'It will be a competitive market more than ever due to the layoffs that have happened.'
The lockdown induced by COVID-19 has forced several start-ups across the country to either shut down operations temporarily or permanently or change the way they do businesses.
According to a survey conducted by Praxis Global Alliance, 37% of start-up CEOs interviewed only had 6 to 12 months of cash reserves left in their bank.
In such a situation, what happens to these start-ups and their employees?
What would entrepreneurs advise young people worried about their jobs?
"Getting stressed right now due to the stoppage of things is not going to help your case, but only play with your mind and probably lead you to making stupid decisions. Use this free time to learn and add more skills to their CV, to figure out a Plan B in case their Plan A doesn't work out the way it was intended to post the lockdown," Varun Arora, CEO and co-founder, Eko Stay -- a homestay venture -- tells Rediff.com's Divya Nair.
What is your staff strength? And how are you taking care of your employees?
Unfortunately, being part of an unorganised/unbranded sector it's difficult for a company like ours to even voice our opinion or ask for relaxations.
We are simply dealing with the lockdown one week at a time and hoping for landlords/owners to understand this scenario and give us 100% waiver on rent which most have yet not.
We have a staff strength of almost 50 employees.
We are in touch with our employees and making sure they aren't dealing with any shortcomings.
A couple of them asked for permission to stay at our villas as their quarters were far from the functioning market areas and so we let them.
One of them asked for leave and we let him go back to his hometown to stay and be there with his family.
Now that the lockdown has been extended, how are you planning to keep up? Will you be cutting down your workforce?
In May, we will be providing the caretakers (at the homestay villas) with rations.
We will also be explaining to the landlords that we are no more in a situation to pay the rent and to adjust it against the security deposit.
We the founders have let go of our salaries 100% for March and April and shall do the same for May as well.
We don't plan to cut down the work force as once business is back to normal we will need the same staff to resume their duties. It's better than hiring newbies as it will require a lot of training again.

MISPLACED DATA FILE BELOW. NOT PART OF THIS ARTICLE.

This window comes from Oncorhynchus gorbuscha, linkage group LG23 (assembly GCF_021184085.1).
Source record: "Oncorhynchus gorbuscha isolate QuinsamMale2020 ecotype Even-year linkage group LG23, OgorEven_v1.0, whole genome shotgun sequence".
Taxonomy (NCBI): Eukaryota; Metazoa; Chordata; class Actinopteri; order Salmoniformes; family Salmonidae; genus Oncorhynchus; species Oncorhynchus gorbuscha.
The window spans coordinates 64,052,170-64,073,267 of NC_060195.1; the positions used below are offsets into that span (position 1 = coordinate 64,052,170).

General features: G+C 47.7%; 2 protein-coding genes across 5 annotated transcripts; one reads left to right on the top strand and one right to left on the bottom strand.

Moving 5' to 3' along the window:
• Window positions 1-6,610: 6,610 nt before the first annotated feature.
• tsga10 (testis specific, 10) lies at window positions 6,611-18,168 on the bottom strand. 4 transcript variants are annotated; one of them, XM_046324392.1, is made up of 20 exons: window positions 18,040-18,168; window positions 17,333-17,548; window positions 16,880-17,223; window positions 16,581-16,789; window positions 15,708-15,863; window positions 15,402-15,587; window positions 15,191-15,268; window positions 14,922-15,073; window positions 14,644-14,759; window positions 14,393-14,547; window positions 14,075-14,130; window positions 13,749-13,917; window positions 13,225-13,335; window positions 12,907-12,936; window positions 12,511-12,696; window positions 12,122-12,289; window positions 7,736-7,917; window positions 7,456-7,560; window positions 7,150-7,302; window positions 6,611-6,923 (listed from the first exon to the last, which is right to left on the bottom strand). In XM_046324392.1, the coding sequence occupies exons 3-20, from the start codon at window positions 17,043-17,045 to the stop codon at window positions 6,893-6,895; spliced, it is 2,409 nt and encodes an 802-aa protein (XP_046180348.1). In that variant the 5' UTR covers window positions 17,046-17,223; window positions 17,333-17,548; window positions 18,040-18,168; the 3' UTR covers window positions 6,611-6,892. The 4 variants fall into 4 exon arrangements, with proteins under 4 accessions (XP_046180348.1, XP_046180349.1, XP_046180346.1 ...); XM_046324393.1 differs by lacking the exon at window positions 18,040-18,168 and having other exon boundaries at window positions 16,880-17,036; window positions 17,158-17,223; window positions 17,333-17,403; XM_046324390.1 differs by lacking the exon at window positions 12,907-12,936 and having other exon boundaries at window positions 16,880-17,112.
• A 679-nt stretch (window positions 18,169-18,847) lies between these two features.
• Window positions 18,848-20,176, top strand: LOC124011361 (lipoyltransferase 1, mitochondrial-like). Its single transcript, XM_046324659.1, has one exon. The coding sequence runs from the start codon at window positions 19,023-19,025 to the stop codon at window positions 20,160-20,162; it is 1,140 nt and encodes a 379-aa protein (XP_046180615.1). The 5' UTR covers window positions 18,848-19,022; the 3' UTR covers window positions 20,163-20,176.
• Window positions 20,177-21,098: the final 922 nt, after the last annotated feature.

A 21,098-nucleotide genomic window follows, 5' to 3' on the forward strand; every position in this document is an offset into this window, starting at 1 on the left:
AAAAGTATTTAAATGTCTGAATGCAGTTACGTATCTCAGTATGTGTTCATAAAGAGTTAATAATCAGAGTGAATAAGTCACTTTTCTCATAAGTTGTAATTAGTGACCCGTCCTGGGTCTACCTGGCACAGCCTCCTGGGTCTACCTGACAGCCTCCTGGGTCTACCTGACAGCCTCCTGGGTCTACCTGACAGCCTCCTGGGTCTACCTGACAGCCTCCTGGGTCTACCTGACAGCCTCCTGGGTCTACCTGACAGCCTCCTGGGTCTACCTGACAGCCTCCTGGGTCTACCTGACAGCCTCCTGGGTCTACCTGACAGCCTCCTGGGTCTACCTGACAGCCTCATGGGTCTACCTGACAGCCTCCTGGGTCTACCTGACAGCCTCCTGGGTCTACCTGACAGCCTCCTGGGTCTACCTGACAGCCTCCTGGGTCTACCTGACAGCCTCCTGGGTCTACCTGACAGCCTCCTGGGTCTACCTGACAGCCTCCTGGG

What is your advice to young graduates looking for jobs in the travel and hospitality sectosr?
I would advise them to hold their horses and not try to jump into a job right after the lockdown.
For one, it will be a competitive market more than ever due to the layoffs that have happened in the past month or so.
Secondly, the tourism sector is going to take at least a year before it comes back to where it was. And too is subjective if there is no second wave of coronavirus.
They rather use these first couple of months to re-evaluate their speciality and try taking up a course/diploma that will help them prepare better.
What are some of the most promising job roles and sectors that will produce more jobs in the month to follow?
The manufacturing/industrial as well as e-commerce sectors are capable of creating more jobs in the coming times.
Reason being, a lot of companies have already decided to shift their plants/factories to India either from China or just to have a second base.
This will tend to create more hiring of local employees who understand the Indian market better as compared to their foreign counterparts.
And the e-commerce sector because people have learned amidst the lockdown the true potential of an e-commerce platform being still operational under the circumstances the world was in and how it doesn't need more than a desktop, the right skills and the Internet to figure a new platform out or to keep one going.
Young professionals are stressed about their careers and future. What is your advice for them?
Getting stressed right now due to the stoppage of things is not going to help your case, but only play with your mind and probably lead you to making stupid decisions.
I would advise them to use this free time to learn and add more skills to their CV, to figure out a Plan B in case their Plan A doesn't work out the way it was intended to post the lockdown.
Your advice to youngsters wanting to start-up. Dos and Don'ts to follow your advice to the class of 2020.
I always believe a start-up is always fresh with their ideas and ready to take off, but with the way things have been for the past couple of months and are going to be for the months to come, I would honestly advise them to tread carefully.
Some ideas that they thought or have seen work in the past may not necessarily react the same way that they did and therefore one should spend more time in the R&D stage or even in the Beta stage, in order to be 101% certain that it's going to give the desired results.
Do keep those ideas floating. Don't get too messed up in the fake news of today.